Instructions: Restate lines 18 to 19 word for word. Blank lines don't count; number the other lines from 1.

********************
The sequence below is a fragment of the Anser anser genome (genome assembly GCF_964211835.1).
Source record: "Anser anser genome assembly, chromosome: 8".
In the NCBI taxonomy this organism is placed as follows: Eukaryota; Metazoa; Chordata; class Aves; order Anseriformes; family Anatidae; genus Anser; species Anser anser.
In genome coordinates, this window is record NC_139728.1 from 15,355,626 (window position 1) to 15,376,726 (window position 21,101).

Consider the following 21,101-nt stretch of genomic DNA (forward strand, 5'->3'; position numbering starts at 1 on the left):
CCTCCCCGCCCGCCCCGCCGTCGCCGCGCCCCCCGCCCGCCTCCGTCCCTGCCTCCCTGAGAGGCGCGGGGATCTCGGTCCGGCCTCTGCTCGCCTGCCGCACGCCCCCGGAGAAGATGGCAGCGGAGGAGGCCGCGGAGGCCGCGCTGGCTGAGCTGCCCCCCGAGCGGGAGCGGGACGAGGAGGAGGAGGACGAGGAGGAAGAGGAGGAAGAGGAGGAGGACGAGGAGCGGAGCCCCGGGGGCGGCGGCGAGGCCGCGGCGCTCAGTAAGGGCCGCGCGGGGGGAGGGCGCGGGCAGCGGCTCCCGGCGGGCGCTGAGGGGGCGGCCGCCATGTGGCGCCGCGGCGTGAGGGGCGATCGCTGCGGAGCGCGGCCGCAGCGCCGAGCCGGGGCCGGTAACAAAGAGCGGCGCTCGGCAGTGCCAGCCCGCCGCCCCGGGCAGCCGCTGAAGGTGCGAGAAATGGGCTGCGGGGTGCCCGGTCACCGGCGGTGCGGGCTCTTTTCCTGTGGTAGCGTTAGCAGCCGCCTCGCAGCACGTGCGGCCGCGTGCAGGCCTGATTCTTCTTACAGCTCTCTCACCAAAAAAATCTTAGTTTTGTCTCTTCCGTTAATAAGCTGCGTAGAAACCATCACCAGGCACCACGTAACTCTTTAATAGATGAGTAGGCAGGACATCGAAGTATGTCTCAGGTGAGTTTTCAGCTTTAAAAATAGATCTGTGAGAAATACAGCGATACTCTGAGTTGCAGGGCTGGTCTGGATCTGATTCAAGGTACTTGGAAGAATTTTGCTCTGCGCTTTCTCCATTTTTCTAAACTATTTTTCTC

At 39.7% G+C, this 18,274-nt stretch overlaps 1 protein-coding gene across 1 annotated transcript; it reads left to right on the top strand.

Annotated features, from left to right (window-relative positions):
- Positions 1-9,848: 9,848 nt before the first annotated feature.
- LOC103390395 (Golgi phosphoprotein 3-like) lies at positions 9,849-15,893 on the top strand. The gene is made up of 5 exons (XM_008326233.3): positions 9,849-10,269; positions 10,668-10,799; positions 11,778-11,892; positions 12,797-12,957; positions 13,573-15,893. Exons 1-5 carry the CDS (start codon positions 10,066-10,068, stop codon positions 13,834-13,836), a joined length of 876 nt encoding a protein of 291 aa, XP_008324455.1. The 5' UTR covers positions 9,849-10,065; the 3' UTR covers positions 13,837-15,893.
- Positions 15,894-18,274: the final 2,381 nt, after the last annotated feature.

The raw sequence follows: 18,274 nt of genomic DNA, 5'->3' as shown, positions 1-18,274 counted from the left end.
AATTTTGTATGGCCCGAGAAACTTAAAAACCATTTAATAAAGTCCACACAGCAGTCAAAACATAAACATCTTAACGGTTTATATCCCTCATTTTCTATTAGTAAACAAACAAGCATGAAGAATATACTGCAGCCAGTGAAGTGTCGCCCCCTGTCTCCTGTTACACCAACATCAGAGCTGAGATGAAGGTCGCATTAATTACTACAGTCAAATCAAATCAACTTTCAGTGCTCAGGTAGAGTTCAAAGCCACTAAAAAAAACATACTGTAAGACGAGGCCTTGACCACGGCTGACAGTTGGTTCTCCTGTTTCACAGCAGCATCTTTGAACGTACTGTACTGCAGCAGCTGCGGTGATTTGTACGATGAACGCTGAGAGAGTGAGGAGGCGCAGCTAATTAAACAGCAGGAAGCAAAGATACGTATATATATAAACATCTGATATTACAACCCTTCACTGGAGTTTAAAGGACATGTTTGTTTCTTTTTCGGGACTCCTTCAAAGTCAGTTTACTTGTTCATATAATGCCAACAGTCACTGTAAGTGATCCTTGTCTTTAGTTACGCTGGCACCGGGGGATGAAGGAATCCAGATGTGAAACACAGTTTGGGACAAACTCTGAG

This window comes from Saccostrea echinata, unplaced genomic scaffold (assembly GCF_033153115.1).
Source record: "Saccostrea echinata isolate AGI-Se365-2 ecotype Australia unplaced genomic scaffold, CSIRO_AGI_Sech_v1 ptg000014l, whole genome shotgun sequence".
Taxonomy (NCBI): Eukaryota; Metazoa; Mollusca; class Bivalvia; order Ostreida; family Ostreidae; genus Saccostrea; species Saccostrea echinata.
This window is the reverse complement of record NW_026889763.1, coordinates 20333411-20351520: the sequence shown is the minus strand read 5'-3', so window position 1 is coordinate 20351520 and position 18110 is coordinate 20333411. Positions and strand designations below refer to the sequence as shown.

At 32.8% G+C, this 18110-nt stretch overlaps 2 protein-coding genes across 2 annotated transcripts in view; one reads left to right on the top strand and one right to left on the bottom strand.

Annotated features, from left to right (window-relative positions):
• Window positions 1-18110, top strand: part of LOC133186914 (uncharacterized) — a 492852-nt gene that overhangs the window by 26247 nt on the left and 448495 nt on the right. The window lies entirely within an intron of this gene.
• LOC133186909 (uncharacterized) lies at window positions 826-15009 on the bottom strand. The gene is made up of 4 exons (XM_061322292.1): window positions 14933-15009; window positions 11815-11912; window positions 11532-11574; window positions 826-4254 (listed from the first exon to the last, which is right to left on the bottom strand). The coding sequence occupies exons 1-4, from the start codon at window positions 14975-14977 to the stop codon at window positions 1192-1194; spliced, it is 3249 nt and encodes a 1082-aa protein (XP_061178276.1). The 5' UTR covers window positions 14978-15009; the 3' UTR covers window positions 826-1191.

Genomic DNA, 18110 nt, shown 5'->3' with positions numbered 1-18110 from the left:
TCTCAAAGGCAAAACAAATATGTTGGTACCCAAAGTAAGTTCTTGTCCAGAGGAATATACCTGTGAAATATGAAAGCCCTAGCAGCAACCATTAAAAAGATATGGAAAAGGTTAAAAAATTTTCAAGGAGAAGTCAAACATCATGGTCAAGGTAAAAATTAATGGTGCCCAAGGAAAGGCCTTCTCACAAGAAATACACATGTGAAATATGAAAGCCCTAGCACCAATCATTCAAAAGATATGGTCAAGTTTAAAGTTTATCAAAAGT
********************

At 32.8% G+C, this 18110-nt stretch overlaps 2 protein-coding genes across 2 annotated transcripts in view; one reads left to right on the top strand and one right to left on the bottom strand.

Annotated features, from left to right (window-relative positions):